Safety features and versatility drive telehandler acceptance

Telehandlers are the multi-tool on a job site that guarantees increased productivity and safety whenever the machine is put to use. A single telehandler can function as a forklift, crane, earth mover, log or pipe grapple and more. This versatility means job sites can have fewer machines being delivered to the site and free up space for work instead of storing idle machinery. As more accessories are developed for telehandlers, we see them used on more projects, staying on site longer, and reducing their idle times.

Haulotte HTL 3207 telehandler

Haulotte telehandlers come standard with a Load Moment Indicator (LMI) that intelligently supports operator safety.

Equipment safety features are trending in the construction industry. Every Haulotte telehandler comes standard with a Load Moment Indicator (LMI) that intelligently supports operator safety. The LMI takes the guesswork out of operating the machine safely at every stage of the lift cycle. Using a green-to-red LED light scale, the LMI gives continuous feedback to the operator about the safety of the load as it is lifted and carried and cuts off machine movement to prevent tipping events.

Haulotte has been getting great interest in the LMI feature from safety professionals on job sites. They appreciate the increased safety of the machine, preventing unsafe movements instead of an operator relying on load charts and making a best guess of how to position the load. Haulotte engineers predict there will be more demand for safety features like the LMI that reduce safety risks by making machines smarter.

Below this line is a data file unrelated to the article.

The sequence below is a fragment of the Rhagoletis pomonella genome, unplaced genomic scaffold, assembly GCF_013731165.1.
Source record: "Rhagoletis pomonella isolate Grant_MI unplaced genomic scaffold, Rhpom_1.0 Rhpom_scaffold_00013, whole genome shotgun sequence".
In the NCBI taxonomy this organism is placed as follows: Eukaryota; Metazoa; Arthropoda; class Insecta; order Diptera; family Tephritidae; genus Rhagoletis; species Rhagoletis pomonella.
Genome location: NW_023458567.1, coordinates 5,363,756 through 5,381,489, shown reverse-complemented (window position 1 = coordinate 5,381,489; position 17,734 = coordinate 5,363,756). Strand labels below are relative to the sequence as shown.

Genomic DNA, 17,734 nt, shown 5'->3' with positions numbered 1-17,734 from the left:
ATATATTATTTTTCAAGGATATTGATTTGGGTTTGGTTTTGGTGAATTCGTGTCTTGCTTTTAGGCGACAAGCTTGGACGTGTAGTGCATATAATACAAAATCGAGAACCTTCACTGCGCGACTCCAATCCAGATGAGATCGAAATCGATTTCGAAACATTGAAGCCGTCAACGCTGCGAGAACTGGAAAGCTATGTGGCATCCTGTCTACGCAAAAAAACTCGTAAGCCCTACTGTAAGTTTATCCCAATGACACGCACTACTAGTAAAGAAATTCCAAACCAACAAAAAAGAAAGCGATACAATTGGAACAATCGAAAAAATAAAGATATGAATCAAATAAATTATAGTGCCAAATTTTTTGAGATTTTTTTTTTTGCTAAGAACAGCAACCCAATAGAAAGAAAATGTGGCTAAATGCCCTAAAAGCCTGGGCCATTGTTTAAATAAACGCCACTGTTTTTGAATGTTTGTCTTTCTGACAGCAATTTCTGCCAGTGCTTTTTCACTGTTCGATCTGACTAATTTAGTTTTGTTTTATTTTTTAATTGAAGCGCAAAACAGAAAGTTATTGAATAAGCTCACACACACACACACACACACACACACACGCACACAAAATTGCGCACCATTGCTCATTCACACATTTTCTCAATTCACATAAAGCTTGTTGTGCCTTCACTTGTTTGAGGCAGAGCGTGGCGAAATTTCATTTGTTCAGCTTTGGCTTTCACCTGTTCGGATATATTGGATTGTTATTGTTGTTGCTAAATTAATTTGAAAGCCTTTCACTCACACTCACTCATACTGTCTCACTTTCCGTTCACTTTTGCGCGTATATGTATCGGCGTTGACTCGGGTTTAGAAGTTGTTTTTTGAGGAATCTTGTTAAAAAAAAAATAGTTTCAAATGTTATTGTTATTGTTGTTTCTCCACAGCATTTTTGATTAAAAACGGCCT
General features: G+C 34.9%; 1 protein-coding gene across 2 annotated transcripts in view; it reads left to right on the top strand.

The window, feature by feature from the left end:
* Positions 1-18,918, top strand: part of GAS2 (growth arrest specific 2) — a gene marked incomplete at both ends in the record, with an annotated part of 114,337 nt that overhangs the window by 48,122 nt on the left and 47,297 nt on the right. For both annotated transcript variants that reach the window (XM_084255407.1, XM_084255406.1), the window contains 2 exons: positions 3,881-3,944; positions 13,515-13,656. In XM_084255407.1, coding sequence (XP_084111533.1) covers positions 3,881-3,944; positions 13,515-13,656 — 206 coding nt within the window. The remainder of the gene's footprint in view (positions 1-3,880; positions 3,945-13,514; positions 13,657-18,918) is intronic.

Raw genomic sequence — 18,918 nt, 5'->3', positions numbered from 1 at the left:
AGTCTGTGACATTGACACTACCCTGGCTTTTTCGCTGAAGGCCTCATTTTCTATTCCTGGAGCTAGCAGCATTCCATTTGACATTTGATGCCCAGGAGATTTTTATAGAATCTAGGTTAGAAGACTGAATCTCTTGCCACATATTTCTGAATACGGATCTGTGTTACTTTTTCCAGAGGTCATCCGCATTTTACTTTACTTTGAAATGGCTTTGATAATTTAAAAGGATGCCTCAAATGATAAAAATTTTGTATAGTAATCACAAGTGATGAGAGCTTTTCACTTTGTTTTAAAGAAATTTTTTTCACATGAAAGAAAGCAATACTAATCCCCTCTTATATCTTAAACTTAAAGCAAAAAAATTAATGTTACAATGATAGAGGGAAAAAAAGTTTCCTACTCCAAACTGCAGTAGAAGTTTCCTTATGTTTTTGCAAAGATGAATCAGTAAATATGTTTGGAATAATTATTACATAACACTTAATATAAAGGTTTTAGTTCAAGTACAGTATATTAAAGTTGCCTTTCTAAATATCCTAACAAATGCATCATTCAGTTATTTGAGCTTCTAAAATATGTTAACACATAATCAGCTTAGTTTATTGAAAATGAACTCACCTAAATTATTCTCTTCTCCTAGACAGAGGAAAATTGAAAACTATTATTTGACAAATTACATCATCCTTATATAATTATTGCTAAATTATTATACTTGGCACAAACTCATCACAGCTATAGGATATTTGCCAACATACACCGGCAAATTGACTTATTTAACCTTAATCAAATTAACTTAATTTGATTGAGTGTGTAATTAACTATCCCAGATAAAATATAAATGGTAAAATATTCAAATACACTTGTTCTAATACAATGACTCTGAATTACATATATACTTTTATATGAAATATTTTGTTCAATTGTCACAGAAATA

Telehandler versatility makes them a first-on/last-off the project, long-term rental. The best way to increase demand and increase the length of each rental is to make the machine as usable as possible during all phases of the project. The more options available to the user, the more often the machine will be used on the job site. By reducing the time the machine sits idle on the project, the value of the machine increases to the contractor and utilization goes up for the rental store.

As idle time goes down, operators spend more time in the cab operating the machine. Haulotte cabs are built to be comfortable and support all-day operation. Easy-to-see and understand dashboard symbols, ergonomic seat adjustments and suspension, heating and air conditioning and an intuitive joystick controller reduces fatigue and increases productivity on long shifts.

Rebecca Yates, JCB telehandler product manager

Rebecca Yates, Telehandler Product Manager, JCB North America

Increasing specialization

Over the past 40 years, and especially in the past five years, telehandlers have become increasingly specialized with customers demanding features and capabilities that are tailored to their industry – and sometimes even a specific application within an industry – to maximize productivity, efficiency and safety.

For example, JCB now offers non-marking tires for telehandlers in all sizes – compact up to 14,000 pounds – to meet the requirements of companies in the entertainment industry.

JCB 504-13 compact telehandler

Telehandlers have become more specialized, with customers demanding features and capabilities that are tailored to their industry — and sometimes even a specific application within an industry — to maximize productivity, efficiency and safety.

There is strong and growing demand in many market segments for telehandlers that require no exhaust aftertreatment. JCB offers several no-aftertreatment machines including the 74 horsepower 512-56 Loadall telehandler, which is world’s first 12,000-pound machine that doesn’t require DPF, DEF or engine aftertreatment systems. The benefits of no-aftertreatment machines are numerous: reduced operating costs; no need for diesel exhaust fluid (DEF) or high-temperature lubricants and costly replacement diesel particulate filters. No-aftertreatment machines also enable higher productivity by reducing daily check requirements and eliminating productivity-sapping regeneration cycles.

JCB is experiencing increased demand across all machine sizes, from its small telehandlers, such as the 5000-pound, 20-foot lift 505-20TC, to JCB’s largest machine, the 12,000-pound, 56-foot lift 512-56 model.